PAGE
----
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Wednesday, 5 April, 2000, 23:33 GMT 00:33 UK
Stasi files return to Germany
Berlin Wall comes down
The files ended in CIA hands after the fall of the wall
The United States has handed over to Germany files revealing the names of thousands of people who worked for the former communist East German secret service, the Stasi.

CIA agents acquired the records after the 1989 fall of the Berlin Wall and the subsequent looting of Stasi premises - and the united Germany has sought their return ever since.

Correspondents say the handover could result in the embarrassing exposure of West Germans who worked as Stasi agents.

We will handle it in such a way that there are no indiscretions

German Chancellor Gerhard Schroeder
German Government spokesman Uwe Karsten-Heye said the first of a planned series of CD-ROM discs containing the files had arrived last Friday.

But he stressed that the extent of the new information was still unclear.

"First we have to find out exactly what is in there," he told a news conference, adding that the delivery of up to 1,000 further CD-ROMs was planned over the next 18 months.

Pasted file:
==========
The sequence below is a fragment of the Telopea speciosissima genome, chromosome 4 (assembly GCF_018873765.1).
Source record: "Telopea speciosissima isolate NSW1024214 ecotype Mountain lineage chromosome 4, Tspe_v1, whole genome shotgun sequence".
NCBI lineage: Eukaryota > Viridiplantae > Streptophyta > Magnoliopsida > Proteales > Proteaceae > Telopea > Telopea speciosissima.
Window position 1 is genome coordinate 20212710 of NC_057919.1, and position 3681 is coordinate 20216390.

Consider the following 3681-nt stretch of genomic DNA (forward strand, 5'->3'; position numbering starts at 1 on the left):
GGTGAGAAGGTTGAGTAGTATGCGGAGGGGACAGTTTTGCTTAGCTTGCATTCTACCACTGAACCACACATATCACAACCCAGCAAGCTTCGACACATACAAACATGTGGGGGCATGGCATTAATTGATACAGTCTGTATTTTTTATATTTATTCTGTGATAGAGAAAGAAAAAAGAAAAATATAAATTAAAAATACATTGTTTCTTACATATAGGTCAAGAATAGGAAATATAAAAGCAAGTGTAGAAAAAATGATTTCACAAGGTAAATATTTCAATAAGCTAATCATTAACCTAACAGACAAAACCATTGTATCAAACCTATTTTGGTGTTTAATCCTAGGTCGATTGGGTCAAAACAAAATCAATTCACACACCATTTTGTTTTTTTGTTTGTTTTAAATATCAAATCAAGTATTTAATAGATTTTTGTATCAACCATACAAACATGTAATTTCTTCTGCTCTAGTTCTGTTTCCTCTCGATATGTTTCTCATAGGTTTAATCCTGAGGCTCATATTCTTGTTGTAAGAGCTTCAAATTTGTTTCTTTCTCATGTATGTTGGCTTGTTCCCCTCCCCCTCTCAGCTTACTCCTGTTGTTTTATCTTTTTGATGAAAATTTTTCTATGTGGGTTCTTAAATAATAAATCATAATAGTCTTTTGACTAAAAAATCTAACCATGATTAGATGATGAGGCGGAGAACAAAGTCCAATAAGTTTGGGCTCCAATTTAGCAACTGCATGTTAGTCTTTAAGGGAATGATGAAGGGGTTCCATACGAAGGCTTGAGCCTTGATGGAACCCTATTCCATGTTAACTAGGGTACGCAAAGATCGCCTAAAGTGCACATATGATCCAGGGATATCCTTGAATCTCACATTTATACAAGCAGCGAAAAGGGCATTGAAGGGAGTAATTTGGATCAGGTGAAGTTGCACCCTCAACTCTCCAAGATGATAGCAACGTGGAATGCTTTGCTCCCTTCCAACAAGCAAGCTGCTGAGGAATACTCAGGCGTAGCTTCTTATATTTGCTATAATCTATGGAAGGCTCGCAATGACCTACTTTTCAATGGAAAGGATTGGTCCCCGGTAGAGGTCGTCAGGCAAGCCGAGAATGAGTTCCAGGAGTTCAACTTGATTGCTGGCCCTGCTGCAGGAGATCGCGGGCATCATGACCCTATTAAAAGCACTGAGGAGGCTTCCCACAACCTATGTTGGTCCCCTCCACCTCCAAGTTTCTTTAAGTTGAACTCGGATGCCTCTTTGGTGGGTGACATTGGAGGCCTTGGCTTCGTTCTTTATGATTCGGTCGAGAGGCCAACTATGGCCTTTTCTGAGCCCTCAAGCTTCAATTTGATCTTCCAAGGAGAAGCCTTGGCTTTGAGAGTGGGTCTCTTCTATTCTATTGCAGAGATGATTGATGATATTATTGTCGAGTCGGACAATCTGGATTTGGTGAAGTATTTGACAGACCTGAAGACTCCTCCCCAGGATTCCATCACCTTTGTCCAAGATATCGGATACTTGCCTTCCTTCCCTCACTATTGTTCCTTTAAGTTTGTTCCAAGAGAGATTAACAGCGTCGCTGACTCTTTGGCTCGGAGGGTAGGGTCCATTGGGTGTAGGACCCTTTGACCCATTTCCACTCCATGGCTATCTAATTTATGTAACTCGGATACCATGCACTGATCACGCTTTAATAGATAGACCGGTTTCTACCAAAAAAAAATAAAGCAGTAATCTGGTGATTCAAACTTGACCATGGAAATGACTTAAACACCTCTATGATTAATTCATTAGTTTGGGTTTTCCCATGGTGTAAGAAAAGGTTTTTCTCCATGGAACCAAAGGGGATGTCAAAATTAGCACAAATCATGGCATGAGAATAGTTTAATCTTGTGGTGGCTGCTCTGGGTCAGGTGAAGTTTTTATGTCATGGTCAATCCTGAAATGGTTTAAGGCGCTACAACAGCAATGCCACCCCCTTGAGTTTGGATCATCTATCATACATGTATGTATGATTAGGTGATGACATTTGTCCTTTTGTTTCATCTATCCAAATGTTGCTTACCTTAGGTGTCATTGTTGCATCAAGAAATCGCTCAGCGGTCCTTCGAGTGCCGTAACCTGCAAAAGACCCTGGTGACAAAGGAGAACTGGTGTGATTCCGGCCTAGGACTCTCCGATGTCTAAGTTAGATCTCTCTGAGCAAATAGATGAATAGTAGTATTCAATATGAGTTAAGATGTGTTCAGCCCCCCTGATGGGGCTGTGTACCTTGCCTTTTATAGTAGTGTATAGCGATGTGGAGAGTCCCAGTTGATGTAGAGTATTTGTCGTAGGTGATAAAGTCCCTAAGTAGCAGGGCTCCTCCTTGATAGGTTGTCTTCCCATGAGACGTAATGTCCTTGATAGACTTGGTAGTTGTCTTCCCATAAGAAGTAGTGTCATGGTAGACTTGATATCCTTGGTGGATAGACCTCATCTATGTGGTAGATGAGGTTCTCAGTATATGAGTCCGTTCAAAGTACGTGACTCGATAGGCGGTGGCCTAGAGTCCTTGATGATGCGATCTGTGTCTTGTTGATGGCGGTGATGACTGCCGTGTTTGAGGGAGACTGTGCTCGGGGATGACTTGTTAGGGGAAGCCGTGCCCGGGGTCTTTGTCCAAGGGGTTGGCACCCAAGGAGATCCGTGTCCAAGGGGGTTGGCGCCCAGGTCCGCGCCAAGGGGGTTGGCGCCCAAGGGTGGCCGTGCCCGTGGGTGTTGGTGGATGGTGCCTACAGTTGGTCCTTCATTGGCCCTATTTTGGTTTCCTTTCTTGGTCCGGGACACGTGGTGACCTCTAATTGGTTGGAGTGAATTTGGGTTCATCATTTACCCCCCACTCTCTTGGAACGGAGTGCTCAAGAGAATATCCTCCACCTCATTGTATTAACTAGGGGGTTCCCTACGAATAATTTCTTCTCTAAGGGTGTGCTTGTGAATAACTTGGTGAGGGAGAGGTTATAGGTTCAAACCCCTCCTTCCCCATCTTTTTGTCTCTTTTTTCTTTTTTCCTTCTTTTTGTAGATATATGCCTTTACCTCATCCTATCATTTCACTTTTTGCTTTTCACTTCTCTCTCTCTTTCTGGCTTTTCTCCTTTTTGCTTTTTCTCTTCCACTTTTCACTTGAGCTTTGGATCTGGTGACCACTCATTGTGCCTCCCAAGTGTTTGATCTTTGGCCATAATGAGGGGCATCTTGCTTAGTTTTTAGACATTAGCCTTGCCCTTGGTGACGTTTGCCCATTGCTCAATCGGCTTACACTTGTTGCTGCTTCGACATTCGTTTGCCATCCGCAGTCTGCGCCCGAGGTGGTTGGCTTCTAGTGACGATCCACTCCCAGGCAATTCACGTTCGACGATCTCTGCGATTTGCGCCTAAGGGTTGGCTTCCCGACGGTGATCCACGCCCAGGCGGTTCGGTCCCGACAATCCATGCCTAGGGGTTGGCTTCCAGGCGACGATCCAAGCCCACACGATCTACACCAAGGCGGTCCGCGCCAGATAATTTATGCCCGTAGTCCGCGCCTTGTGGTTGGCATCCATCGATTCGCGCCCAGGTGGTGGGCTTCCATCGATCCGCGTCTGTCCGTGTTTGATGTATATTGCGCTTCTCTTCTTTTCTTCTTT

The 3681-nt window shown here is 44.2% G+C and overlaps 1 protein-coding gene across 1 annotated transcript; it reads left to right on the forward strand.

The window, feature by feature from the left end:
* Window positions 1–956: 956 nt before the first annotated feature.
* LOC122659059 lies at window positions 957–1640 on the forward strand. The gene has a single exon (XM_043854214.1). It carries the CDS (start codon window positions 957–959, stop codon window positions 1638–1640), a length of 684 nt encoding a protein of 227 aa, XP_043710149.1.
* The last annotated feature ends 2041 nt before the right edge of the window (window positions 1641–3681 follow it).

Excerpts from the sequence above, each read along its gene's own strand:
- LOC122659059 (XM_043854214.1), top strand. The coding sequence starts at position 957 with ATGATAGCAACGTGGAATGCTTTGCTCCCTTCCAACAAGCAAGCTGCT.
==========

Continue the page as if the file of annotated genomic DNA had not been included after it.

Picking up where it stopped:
Interior Ministry officials and the Gauck Commission, which administers Stasi records, will now examine the data, before determining how much of it should be made public.

Chancellor Gerhard Schroeder said the information would be treated confidentially.

Prosecutions unlikely

The Stasi, or Ministry for State Security (Staatsicherheit), was responsible for both domestic political surveillance and foreign espionage.

It extensively penetrated West Germany's governing circles and military and intelligence services.

On public display: Bags of documents shredded by the Stasi
Some historians say the Stasi ran up to 20,000 agents in West Germany, but there have been only 250 prosecutions since unification in 1990.

A spokeswoman for the Federal Prosecutor said further prosecutions were unlikely due to a 10-year statute of limitations on spying.

Germany has already decoded large quantities of Stasi material containing the codenames of spies. The new files are believed to reveal the identities behind the aliases.

The handover is likely to stoke a fierce debate about whether Stasi information should be used to investigate a slush fund scandal surrounding former Chancellor Helmut Kohl.

He has insisted that records of phone conversations with aides that were tapped by East German spies while he was chancellor should not be used either in the criminal investigation or a parliamentary inquiry against him.

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